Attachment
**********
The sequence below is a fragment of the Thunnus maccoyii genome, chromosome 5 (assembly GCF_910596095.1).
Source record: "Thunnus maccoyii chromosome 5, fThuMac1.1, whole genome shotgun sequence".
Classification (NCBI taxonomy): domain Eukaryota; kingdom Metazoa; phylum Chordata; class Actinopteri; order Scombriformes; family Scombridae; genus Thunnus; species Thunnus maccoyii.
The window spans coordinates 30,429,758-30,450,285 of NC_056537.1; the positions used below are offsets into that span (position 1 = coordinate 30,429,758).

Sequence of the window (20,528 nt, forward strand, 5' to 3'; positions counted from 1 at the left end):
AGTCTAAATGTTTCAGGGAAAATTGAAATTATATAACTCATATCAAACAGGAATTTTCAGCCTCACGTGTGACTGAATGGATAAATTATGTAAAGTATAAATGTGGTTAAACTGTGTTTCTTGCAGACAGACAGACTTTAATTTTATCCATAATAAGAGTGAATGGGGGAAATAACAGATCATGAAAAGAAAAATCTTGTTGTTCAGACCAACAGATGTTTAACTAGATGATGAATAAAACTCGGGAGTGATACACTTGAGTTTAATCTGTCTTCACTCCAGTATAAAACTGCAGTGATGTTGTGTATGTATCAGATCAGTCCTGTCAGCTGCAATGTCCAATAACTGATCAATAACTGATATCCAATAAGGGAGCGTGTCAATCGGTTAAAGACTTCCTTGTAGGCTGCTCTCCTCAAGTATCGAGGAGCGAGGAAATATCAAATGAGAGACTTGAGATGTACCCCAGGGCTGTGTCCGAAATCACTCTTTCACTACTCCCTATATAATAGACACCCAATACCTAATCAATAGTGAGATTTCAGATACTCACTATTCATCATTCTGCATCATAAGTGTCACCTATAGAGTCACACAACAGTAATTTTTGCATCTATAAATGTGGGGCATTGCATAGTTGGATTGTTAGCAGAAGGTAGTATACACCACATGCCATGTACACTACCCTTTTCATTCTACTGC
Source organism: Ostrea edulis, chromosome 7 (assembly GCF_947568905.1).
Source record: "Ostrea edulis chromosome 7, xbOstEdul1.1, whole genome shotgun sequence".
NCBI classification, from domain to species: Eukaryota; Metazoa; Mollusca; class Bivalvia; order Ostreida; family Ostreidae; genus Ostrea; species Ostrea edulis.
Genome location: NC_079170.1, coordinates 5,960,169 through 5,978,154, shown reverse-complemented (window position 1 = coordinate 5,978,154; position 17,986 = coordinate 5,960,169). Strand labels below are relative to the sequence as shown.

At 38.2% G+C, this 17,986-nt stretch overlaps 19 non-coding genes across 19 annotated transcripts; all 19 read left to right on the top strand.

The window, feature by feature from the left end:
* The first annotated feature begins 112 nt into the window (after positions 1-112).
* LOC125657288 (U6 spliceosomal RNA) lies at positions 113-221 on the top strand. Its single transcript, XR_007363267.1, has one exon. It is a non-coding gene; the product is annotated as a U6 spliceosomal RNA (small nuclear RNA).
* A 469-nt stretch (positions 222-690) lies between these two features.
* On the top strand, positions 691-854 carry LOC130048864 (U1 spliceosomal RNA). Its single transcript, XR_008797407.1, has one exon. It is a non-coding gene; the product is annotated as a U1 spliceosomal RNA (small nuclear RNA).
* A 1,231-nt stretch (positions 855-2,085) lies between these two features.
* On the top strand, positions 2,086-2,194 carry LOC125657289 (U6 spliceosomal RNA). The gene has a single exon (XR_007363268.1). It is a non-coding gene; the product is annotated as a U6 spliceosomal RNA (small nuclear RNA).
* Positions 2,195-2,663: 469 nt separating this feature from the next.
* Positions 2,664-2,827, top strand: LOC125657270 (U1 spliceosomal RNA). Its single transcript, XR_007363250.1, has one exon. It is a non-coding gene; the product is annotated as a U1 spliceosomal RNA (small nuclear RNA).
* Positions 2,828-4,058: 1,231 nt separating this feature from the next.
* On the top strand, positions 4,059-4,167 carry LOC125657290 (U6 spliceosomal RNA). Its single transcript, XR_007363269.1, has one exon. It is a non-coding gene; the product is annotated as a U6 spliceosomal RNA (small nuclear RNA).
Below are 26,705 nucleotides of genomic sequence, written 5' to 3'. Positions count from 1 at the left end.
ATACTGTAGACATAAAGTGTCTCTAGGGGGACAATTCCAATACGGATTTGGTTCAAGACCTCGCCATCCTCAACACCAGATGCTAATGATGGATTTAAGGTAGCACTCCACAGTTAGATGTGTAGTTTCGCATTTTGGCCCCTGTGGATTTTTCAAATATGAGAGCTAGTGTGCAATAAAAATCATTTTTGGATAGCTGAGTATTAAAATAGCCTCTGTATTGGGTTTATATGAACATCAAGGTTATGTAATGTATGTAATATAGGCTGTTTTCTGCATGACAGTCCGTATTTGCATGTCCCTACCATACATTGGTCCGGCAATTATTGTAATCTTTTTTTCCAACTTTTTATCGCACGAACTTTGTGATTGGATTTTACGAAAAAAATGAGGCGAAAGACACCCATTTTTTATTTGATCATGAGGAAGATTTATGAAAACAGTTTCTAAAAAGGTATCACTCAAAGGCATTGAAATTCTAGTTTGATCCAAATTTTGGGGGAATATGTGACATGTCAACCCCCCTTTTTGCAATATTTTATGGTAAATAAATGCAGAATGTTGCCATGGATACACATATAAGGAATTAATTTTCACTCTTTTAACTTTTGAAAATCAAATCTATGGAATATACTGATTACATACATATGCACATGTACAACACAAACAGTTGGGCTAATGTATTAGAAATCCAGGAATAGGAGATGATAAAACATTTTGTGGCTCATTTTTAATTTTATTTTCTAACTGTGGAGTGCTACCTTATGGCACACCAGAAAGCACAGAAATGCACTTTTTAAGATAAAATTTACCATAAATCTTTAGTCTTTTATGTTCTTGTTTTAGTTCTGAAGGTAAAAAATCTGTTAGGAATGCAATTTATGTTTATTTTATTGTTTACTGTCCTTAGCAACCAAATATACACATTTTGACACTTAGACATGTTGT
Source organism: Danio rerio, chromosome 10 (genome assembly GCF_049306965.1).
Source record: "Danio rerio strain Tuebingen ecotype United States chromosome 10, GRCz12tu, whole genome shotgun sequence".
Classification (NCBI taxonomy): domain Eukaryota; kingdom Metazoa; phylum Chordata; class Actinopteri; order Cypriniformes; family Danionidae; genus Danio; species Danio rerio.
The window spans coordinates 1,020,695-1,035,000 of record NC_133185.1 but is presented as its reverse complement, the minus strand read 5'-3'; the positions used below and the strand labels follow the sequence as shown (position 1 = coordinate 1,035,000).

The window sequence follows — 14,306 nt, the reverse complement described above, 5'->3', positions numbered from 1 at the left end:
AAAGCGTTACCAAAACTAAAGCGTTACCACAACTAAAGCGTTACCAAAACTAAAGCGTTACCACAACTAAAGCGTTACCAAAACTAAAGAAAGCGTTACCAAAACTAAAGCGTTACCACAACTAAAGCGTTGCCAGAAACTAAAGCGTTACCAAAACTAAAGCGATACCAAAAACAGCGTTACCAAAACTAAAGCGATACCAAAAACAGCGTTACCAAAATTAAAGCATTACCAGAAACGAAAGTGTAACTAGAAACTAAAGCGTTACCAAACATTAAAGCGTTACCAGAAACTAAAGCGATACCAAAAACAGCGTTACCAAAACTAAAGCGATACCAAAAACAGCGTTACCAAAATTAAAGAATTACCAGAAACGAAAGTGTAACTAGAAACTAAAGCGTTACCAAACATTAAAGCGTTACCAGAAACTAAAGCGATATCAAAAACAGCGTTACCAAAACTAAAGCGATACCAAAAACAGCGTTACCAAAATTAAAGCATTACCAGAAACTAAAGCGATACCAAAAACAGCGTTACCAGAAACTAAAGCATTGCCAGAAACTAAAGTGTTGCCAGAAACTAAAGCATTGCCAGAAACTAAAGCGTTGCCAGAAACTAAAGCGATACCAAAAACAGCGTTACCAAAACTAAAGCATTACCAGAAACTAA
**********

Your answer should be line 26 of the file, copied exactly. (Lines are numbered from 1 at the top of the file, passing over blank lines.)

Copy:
Source record: "Danio rerio strain Tuebingen ecotype United States chromosome 10, GRCz12tu, whole genome shotgun sequence".